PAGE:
Review: The Ides of March (2011)

Review: The Ides of March (2011)

As a political thriller, it’s somehow both lean and languid  – and while this would be a compliment for almost any other genre, here perhaps it doesn’t always work in the film’s favour.

Stephen (Ryan Gosling) is an idealistic, dynamic young campaign manager for charismatic governor and presidential hopeful Mike Morris (George Clooney, who also directs). And though everyone around Stephen tells him that politics (and politicians) will ultimately disappoint and disillusion him, he refuses to listen – even though we hear and believe them, because that’s what political thrillers are usually about. And this one does all the things you expect it to, and with better players and handling than many – so why does it feel like something’s missing?

The Ides of March is not about politics: it’s a coming-of-age story in a dark, cynical world.

It’s hard to tell if the twists in The Ides Of March are less unpredictable than in other political thrillers because there are fewer distractions. There’s no complex vernacular we’re dropped into and forced to decode; there aren’t innumerable characters or myriad subplots of which to keep track. Scenes play at an easy pace, there’s no overlapping dialogue, and events move in pretty linear sequence. None of these are criticisms – and certainly, there are movies that attempt to over-complicate any or all of these things to diminishing dramatic returns – but as stylistic choices, the result gives The Ides Of March less in common with “political thriller” than with “character study”.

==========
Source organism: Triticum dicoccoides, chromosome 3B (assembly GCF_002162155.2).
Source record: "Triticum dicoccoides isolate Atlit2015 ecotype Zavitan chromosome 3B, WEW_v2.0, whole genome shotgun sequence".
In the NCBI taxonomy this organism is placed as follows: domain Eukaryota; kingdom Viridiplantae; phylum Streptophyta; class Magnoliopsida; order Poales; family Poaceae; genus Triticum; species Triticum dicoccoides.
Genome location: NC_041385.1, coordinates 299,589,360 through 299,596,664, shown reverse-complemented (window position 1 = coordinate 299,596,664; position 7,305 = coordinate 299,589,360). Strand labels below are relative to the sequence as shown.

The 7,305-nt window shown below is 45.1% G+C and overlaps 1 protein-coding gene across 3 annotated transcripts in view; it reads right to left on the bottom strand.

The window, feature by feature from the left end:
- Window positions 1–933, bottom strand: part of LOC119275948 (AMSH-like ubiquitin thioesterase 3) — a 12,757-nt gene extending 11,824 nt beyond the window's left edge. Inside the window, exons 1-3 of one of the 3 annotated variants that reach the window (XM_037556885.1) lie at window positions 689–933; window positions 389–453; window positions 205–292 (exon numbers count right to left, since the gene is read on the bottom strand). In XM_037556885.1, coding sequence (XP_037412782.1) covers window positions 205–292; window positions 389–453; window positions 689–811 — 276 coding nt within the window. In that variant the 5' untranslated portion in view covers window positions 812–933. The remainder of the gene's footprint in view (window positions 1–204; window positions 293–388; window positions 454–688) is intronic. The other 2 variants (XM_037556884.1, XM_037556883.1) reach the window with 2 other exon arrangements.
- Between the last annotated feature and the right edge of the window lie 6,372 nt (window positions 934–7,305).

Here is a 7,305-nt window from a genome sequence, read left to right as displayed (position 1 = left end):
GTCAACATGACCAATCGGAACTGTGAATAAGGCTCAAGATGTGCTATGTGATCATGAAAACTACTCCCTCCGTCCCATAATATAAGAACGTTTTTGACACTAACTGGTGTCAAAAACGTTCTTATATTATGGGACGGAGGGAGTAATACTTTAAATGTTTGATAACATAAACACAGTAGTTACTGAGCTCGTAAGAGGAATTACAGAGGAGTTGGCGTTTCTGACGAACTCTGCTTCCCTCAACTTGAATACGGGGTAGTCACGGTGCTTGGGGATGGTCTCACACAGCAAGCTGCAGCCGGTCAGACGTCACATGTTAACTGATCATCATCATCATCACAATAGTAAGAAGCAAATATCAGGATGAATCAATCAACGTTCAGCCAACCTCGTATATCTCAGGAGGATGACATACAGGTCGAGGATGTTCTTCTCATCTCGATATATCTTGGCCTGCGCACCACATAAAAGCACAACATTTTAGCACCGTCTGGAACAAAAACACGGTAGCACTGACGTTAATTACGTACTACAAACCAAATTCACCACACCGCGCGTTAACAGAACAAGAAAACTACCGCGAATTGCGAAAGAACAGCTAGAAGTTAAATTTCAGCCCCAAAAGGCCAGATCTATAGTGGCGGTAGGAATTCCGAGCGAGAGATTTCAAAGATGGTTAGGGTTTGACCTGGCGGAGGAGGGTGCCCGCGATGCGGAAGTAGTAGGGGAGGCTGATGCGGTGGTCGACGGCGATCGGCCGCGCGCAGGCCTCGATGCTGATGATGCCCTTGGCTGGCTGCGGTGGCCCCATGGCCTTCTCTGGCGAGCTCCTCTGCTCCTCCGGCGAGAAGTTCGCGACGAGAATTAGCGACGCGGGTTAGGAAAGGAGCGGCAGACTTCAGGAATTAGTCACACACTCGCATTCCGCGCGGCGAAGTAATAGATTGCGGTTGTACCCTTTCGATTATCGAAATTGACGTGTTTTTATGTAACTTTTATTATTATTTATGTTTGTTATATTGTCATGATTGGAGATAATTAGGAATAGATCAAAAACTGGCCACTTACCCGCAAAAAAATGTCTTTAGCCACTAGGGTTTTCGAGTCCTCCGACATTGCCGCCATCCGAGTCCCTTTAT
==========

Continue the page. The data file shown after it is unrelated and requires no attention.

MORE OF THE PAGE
As director, it’s probably fair to assume that George Clooney’s primary interests would be character and performance. As co-writer (with his collaborator on his more stylised work as director, Good Night, and Good Luck co-writer Grant Heslov), his dialogue is less playful or jabby than, say, an Aaron Sorkin script, but also stripped of the fat or potential for scene-chewing that others may resort to in order to inject some drama into proceedings. There is clearly total faith in the cast – and why wouldn’t there be: Philip Seymour Hoffman and Paul Giamatti, perfectly cast here as rival counterparts, rarely get to play at the understated end of their respective hot-blooded spectrums, and are so compelling even at (their) resting pulse; Ryan Gosling’s trademark stoicism is given the berth to move in degrees, before our eyes, from wide-eyed to steel-eyed. In the end, The Ides of March is not about politics: it’s a coming-of-age story in a dark, cynical world.

A solid entry in our Movies About People Talking festival.

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